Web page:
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  • A man is dead following an auto-pedestrian collision Friday night in Tulsa. Officers at the scene tell us the crash happened around 10 p.m. near 21st and Memorial. “The pedestrian was crossing the street from the north to the south and was struck by a vehicle,” police said.  “The vehicle was heading eastbound.” The driver did stay at the scene. Investigators don't believe the driver was at fault for the collision.   Investigators reports the pedestrian was pronounced dead at the hospital.  As of early Saturday morning, his name hasn’t been released.  
  • When you look outside this morning, expect to see soggy conditions. However, National Weather Service Meteorologist Chuck Hodges says the Tulsa area won't remain wet all day. “We’ll probably get some filtered sunshine later in the day,” Hodges said.  “Temperatures should be topping out pretty close to 60.” The low Saturday night will be around 34 degrees. Sunday is probably the better bet for outdoor activities.  NWS is reporting cloudy skies and the high will be close to 67 degrees.   The Tulsa area could reach 72 degrees by Monday.  
  • At least 17 people were killed in a high school shooting Wednesday afternoon in Parkland, Florida and more than a dozen others were injured, according to Broward County Sheriff Scott Israel. The lone gunman, identified as Nikolas Cruz, 19, was a former student at Marjory Stoneman Douglas High School and was taken into custody without incident after the attack, Israel said. READ MORE: Who is Nicolas de Jesus Cruz, accused gunman in Florida high school attack? | What to do if you are in an 'active shooter' situation | What is a mass shooting? Definitions can vary | MORE
  • A Rogers County man was arrested for allegedly giving his 12-year-old son advice on how to kill himself. Sheriff's Maj. Coy Jenkins, with the Rogers County Sheriff’s Office, said Friday that the boy suffered minor burns after following his father's suggestion that he light himself on fire. Michael Joseph Jensen was arrested Wednesday on a child neglect warrant.  The boy's grandparents were able to put out the fire. Jenkins said the son had previously attempted suicide and was living with his grandparents when Jensen visited.  Authorities don't believe that Jensen was serious when he told his son to set himself on fire and shoot himself in the head.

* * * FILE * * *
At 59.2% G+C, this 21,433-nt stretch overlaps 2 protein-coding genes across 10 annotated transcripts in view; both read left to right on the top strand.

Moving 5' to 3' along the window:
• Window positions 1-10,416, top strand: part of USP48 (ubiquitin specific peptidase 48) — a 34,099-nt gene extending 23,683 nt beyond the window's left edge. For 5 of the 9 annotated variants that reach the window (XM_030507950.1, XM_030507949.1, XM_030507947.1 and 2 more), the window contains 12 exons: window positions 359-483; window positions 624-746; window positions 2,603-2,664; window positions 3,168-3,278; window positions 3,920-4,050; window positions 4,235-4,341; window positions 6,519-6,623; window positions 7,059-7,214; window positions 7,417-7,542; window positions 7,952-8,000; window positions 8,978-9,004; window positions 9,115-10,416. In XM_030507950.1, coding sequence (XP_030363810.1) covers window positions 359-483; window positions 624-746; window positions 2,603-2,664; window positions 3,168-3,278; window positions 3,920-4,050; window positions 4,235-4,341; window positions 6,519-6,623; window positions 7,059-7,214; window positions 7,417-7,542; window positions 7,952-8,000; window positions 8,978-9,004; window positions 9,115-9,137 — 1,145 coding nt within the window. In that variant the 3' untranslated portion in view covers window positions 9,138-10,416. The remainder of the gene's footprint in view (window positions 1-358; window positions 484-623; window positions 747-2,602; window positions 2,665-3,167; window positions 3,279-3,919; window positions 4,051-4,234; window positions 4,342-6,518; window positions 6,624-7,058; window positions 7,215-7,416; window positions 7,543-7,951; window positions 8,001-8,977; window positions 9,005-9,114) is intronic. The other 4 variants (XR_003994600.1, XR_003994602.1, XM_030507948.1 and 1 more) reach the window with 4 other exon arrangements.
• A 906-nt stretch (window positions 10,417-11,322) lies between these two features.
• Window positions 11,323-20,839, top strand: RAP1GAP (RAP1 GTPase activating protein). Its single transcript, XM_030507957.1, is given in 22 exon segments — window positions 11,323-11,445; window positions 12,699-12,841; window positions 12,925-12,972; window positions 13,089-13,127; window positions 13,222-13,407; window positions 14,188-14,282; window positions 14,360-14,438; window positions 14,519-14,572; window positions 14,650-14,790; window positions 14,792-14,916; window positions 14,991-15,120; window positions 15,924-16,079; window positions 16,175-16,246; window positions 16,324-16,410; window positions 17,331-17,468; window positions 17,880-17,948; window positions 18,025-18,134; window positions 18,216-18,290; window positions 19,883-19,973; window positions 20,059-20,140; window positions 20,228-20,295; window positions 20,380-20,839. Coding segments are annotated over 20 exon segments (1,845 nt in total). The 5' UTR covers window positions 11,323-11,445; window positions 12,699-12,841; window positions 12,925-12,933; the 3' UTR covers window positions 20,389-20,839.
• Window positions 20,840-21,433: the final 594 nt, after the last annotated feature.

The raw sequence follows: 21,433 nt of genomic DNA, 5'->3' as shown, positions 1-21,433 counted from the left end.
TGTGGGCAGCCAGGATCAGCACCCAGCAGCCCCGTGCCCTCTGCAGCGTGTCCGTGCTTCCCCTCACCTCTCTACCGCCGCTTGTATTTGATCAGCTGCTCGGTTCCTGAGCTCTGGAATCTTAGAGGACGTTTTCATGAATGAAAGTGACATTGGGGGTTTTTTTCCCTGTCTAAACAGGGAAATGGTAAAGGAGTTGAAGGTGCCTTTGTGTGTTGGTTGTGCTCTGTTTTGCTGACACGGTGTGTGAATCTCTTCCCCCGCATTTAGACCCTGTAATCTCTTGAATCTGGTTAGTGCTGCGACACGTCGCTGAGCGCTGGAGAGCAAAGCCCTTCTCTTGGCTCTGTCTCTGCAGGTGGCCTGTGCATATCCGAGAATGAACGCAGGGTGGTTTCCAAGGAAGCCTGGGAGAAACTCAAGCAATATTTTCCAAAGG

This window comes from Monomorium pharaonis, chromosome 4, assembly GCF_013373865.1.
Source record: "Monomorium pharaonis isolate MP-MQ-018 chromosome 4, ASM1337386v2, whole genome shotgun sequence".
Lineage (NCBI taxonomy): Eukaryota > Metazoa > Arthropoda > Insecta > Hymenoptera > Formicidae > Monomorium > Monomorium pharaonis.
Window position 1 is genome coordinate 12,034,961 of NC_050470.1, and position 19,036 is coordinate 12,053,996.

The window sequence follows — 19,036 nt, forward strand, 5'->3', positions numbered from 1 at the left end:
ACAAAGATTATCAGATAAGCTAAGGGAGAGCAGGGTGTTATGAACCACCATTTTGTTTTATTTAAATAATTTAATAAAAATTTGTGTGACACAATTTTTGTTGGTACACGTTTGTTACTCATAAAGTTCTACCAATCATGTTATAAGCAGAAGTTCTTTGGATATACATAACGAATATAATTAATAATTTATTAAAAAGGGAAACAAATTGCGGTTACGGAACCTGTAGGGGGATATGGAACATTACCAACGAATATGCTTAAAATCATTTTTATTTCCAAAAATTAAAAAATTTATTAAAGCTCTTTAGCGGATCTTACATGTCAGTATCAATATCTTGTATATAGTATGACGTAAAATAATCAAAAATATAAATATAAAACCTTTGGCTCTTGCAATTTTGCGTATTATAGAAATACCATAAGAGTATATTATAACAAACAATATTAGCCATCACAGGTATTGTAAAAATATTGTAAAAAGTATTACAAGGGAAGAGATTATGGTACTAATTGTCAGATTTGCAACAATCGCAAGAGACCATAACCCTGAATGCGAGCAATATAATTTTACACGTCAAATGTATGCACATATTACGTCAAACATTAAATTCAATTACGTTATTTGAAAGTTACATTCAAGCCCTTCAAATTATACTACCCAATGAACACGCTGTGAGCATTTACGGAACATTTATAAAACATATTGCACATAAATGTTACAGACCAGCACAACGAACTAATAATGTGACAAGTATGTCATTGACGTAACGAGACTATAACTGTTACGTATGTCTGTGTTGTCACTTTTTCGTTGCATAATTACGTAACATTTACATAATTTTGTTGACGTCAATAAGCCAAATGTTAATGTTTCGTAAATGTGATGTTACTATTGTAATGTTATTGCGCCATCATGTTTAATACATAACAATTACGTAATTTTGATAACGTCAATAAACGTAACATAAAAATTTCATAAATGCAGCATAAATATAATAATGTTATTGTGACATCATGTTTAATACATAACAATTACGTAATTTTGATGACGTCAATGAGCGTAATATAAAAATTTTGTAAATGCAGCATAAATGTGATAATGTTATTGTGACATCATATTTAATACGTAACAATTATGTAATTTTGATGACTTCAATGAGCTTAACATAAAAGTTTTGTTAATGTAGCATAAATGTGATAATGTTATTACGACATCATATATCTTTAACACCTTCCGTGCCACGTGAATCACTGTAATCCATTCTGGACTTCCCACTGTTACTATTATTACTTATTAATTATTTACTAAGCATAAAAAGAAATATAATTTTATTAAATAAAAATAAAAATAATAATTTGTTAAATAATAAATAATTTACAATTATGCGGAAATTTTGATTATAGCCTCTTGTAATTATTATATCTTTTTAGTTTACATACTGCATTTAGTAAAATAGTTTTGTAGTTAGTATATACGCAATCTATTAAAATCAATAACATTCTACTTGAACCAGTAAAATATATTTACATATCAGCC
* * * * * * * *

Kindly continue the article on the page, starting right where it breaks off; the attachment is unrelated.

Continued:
• Another massacre at an American school means another round of finger-pointing, cries for reform, and searching for answers. In Tulsa, as in cities across the country, people talk about their fears and their opinions on what needs to be done. Diners at Tally’s Good Food Café (11th and Yale in Tulsa) had a wide range of opinions. One man said teachers should have guns; just feet away, a woman said there’s no excuse for anyone to have military-style weapons unless they’re in the military. Rick Chandler and his wife were about to order their breakfast when KRMG asked them for their thoughts. And he had a lot to say, because it turns out he carries a firearm with him at all times, but also teaches martial arts and counsels parents and teachers who have had problems with bullying. “I’ve got six black belts in different styles, and I tell every one of my students ‘if there’s a door, get out,’” Chandler said. The best bet is to avoid the situation entirely, by being aware of your surroundings at all time, he added. And if avoidance or escape are no longer options, one is well-served by having at least some training in self-defense. A couple miles away, owner David Stone at Dong’s Guns, Ammo and Reloading near Admiral and Yale told KRMG guns aren’t the problem - and gun control’s not the solution. Unlike when Barack Obama was president, however, he didn’t see a spike in sales after the latest mass shooting. “It’s because President Trump has made it very clear he’s not about to take away gun rights,” Stone told KRMG. And after a few political leaders laid some of the blame for school shootings on violent video games, KRMG visited Ivan Juarez, owner of Delta Games in Tulsa, near 21st and Memorial. Juarez told KRMG he’s heard it all before. “Every time something violent with teenagers, or a teenager does something violent, they also mention video games - because that’s what teenagers do,” he told KRMG. Research on the possible correlation between violent games and actual violence is all over the map. Perhaps the most telling statistic is the large drop in the national homicide rate in recent years - years in which video games were invented, and have become vastly more complex and realistic. Many researchers point out that the statistical sample of people who commit mass killings is so small, it’s impossible to establish a credible causal link. And, clearly, millions of people play the same games, without acting out with actual violence. Back at Tally’s, a man who began the conversation by saying it’s time to arm the teachers didn’t take long to admit perhaps that’s not a solution. In fact, he said, “from what happened yesterday (Wednesday) and what I understand, I don’t think you could stop it. When they get in their mind they’re going to do something, they’re going to do it.”